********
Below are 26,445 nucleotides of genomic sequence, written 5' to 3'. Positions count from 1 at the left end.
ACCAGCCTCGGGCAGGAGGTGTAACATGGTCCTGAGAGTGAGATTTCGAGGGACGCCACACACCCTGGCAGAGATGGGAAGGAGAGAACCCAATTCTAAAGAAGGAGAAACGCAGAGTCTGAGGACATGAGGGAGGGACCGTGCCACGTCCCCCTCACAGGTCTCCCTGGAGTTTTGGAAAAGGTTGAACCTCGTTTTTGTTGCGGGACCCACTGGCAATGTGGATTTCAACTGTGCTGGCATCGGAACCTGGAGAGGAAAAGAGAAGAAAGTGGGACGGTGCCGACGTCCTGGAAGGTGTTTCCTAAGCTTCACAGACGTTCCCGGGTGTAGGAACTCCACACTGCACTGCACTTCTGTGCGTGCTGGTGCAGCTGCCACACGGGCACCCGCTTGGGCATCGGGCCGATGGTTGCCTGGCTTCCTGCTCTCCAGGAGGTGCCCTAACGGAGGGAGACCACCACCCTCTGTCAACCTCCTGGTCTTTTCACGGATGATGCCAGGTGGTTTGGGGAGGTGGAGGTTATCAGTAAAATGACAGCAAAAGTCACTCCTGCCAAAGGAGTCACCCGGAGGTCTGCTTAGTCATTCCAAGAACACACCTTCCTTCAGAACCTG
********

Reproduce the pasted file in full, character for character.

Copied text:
Below are 26,445 nucleotides of genomic sequence, written 5' to 3'. Positions count from 1 at the left end.
ACCAGCCTCGGGCAGGAGGTGTAACATGGTCCTGAGAGTGAGATTTCGAGGGACGCCACACACCCTGGCAGAGATGGGAAGGAGAGAACCCAATTCTAAAGAAGGAGAAACGCAGAGTCTGAGGACATGAGGGAGGGACCGTGCCACGTCCCCCTCACAGGTCTCCCTGGAGTTTTGGAAAAGGTTGAACCTCGTTTTTGTTGCGGGACCCACTGGCAATGTGGATTTCAACTGTGCTGGCATCGGAACCTGGAGAGGAAAAGAGAAGAAAGTGGGACGGTGCCGACGTCCTGGAAGGTGTTTCCTAAGCTTCACAGACGTTCCCGGGTGTAGGAACTCCACACTGCACTGCACTTCTGTGCGTGCTGGTGCAGCTGCCACACGGGCACCCGCTTGGGCATCGGGCCGATGGTTGCCTGGCTTCCTGCTCTCCAGGAGGTGCCCTAACGGAGGGAGACCACCACCCTCTGTCAACCTCCTGGTCTTTTCACGGATGATGCCAGGTGGTTTGGGGAGGTGGAGGTTATCAGTAAAATGACAGCAAAAGTCACTCCTGCCAAAGGAGTCACCCGGAGGTCTGCTTAGTCATTCCAAGAACACACCTTCCTTCAGAACCTG